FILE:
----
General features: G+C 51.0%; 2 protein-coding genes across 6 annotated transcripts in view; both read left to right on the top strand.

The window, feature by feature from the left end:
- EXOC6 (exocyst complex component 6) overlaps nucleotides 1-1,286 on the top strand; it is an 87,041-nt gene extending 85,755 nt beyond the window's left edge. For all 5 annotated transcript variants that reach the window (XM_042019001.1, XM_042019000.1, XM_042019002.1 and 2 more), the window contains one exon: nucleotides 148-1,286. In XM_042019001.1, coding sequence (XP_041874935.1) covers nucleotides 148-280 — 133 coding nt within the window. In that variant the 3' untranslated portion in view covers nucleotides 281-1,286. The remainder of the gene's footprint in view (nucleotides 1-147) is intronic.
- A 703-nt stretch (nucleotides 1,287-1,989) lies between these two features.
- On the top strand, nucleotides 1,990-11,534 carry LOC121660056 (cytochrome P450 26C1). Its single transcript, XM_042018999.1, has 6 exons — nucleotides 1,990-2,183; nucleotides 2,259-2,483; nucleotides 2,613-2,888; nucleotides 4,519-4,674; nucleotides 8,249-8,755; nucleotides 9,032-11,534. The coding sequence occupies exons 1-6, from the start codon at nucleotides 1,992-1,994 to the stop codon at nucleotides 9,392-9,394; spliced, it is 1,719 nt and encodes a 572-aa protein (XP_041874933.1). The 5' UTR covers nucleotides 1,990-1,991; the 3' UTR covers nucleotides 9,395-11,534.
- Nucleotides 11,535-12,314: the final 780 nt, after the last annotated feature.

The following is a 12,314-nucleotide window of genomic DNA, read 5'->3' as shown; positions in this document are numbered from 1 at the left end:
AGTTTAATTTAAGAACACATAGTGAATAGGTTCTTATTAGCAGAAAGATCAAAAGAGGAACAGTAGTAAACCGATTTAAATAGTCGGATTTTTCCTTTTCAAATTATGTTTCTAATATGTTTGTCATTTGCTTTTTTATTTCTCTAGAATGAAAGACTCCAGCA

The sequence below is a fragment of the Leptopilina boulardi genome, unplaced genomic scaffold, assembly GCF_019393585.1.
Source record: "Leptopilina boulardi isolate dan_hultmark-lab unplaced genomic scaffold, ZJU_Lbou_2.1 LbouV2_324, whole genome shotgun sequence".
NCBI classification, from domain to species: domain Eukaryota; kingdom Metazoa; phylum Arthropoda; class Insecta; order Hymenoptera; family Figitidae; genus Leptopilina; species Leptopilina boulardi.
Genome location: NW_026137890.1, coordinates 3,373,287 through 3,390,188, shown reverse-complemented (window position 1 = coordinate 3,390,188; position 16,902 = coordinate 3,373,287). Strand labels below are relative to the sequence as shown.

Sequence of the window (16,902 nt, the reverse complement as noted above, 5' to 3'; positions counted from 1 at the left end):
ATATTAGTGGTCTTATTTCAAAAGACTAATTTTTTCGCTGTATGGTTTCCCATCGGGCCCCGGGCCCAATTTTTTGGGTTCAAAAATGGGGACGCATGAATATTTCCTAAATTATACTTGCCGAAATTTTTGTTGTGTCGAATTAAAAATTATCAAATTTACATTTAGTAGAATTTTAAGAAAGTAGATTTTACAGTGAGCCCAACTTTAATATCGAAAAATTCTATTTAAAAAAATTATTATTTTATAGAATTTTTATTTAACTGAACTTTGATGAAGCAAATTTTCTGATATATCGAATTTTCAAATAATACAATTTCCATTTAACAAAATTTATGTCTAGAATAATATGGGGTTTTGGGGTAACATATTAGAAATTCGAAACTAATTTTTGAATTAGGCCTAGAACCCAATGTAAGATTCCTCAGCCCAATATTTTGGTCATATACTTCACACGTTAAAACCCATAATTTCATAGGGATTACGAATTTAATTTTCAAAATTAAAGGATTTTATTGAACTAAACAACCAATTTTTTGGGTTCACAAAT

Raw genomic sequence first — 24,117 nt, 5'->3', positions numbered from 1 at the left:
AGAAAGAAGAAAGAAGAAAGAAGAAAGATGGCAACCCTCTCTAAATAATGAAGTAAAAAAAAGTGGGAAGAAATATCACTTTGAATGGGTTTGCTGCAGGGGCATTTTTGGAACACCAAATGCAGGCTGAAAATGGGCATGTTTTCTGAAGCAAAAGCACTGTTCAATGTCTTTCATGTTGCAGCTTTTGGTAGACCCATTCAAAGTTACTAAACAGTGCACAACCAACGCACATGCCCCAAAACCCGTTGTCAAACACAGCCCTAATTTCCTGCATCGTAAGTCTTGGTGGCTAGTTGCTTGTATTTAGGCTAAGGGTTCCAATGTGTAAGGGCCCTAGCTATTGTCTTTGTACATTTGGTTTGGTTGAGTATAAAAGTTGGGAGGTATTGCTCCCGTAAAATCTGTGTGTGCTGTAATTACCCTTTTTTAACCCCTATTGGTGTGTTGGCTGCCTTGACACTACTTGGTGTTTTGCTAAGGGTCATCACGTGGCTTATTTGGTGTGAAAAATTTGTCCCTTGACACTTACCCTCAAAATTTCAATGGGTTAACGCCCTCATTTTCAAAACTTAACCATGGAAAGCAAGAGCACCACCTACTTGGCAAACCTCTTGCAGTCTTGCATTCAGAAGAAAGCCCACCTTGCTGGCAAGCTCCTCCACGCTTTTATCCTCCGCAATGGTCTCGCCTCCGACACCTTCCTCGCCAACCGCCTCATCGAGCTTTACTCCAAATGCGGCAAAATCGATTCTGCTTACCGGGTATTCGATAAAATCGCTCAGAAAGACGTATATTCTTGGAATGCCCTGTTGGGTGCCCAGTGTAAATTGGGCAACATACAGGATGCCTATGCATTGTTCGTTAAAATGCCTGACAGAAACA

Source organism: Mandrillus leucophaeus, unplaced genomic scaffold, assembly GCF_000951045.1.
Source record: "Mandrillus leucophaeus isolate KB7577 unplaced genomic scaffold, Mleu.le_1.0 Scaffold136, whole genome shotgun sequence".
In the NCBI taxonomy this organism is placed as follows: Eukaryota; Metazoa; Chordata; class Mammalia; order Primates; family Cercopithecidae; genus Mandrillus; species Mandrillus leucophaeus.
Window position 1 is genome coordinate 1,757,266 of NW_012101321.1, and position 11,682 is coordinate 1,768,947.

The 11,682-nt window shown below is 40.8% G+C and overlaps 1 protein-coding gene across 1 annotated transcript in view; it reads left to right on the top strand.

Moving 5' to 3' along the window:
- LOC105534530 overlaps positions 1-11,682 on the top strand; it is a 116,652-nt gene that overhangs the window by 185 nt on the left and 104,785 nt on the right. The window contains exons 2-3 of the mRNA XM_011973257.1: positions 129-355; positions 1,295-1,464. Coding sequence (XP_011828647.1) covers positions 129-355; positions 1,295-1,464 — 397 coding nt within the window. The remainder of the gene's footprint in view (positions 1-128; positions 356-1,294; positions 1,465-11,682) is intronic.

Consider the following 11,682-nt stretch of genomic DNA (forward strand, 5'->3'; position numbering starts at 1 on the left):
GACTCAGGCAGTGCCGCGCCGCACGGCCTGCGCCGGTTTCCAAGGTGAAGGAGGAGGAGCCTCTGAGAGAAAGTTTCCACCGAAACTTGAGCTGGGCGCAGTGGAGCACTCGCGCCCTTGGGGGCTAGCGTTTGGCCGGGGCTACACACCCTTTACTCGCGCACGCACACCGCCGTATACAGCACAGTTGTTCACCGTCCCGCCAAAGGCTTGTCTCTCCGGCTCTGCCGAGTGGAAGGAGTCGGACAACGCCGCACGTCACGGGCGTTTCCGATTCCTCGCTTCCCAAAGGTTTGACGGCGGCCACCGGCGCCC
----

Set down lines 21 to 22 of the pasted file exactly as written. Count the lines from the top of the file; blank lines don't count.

The 11,682-nt window shown below is 40.8% G+C and overlaps 1 protein-coding gene across 1 annotated transcript in view; it reads left to right on the top strand.

Moving 5' to 3' along the window: